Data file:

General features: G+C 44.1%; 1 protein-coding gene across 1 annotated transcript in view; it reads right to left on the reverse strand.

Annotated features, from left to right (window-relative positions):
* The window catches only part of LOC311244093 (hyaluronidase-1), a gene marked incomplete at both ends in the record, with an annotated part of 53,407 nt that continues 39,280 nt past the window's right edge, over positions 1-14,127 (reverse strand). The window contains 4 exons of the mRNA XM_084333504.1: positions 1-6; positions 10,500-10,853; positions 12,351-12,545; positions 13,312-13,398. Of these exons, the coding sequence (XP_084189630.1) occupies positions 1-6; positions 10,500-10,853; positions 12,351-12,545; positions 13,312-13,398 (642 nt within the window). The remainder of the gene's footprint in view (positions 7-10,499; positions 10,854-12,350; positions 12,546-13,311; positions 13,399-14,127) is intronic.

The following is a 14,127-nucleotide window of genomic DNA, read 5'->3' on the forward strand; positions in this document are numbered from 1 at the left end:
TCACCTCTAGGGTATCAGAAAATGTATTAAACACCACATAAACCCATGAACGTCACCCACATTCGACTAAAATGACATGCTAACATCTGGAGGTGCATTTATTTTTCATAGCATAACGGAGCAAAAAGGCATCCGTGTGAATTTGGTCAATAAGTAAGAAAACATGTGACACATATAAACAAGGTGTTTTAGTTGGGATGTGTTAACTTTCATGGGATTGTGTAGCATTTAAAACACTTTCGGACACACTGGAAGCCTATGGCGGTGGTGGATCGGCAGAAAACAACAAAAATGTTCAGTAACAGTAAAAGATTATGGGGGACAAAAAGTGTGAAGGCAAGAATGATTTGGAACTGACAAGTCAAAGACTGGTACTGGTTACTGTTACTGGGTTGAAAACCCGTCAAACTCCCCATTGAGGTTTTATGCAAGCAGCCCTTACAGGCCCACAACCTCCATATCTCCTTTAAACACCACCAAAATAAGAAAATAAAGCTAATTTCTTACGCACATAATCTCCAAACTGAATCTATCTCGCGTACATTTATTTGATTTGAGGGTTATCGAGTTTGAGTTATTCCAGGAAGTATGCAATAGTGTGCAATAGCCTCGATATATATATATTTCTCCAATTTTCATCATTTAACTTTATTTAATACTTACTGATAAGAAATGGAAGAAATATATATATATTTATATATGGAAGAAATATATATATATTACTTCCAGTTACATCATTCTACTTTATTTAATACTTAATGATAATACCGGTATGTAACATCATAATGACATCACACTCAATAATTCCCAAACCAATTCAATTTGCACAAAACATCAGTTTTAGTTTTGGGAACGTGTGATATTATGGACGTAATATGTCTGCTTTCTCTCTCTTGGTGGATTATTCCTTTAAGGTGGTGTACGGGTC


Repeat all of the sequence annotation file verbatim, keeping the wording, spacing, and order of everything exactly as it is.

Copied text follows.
General features: G+C 44.1%; 1 protein-coding gene across 1 annotated transcript in view; it reads right to left on the reverse strand.

Annotated features, from left to right (window-relative positions):
* The window catches only part of LOC311244093 (hyaluronidase-1), a gene marked incomplete at both ends in the record, with an annotated part of 53,407 nt that continues 39,280 nt past the window's right edge, over positions 1-14,127 (reverse strand). The window contains 4 exons of the mRNA XM_084333504.1: positions 1-6; positions 10,500-10,853; positions 12,351-12,545; positions 13,312-13,398. Of these exons, the coding sequence (XP_084189630.1) occupies positions 1-6; positions 10,500-10,853; positions 12,351-12,545; positions 13,312-13,398 (642 nt within the window). The remainder of the gene's footprint in view (positions 7-10,499; positions 10,854-12,350; positions 12,546-13,311; positions 13,399-14,127) is intronic.

The following is a 14,127-nucleotide window of genomic DNA, read 5'->3' on the forward strand; positions in this document are numbered from 1 at the left end:
TCACCTCTAGGGTATCAGAAAATGTATTAAACACCACATAAACCCATGAACGTCACCCACATTCGACTAAAATGACATGCTAACATCTGGAGGTGCATTTATTTTTCATAGCATAACGGAGCAAAAAGGCATCCGTGTGAATTTGGTCAATAAGTAAGAAAACATGTGACACATATAAACAAGGTGTTTTAGTTGGGATGTGTTAACTTTCATGGGATTGTGTAGCATTTAAAACACTTTCGGACACACTGGAAGCCTATGGCGGTGGTGGATCGGCAGAAAACAACAAAAATGTTCAGTAACAGTAAAAGATTATGGGGGACAAAAAGTGTGAAGGCAAGAATGATTTGGAACTGACAAGTCAAAGACTGGTACTGGTTACTGTTACTGGGTTGAAAACCCGTCAAACTCCCCATTGAGGTTTTATGCAAGCAGCCCTTACAGGCCCACAACCTCCATATCTCCTTTAAACACCACCAAAATAAGAAAATAAAGCTAATTTCTTACGCACATAATCTCCAAACTGAATCTATCTCGCGTACATTTATTTGATTTGAGGGTTATCGAGTTTGAGTTATTCCAGGAAGTATGCAATAGTGTGCAATAGCCTCGATATATATATATTTCTCCAATTTTCATCATTTAACTTTATTTAATACTTACTGATAAGAAATGGAAGAAATATATATATATTTATATATGGAAGAAATATATATATATTACTTCCAGTTACATCATTCTACTTTATTTAATACTTAATGATAATACCGGTATGTAACATCATAATGACATCACACTCAATAATTCCCAAACCAATTCAATTTGCACAAAACATCAGTTTTAGTTTTGGGAACGTGTGATATTATGGACGTAATATGTCTGCTTTCTCTCTCTTGGTGGATTATTCCTTTAAGGTGGTGTACGGGTC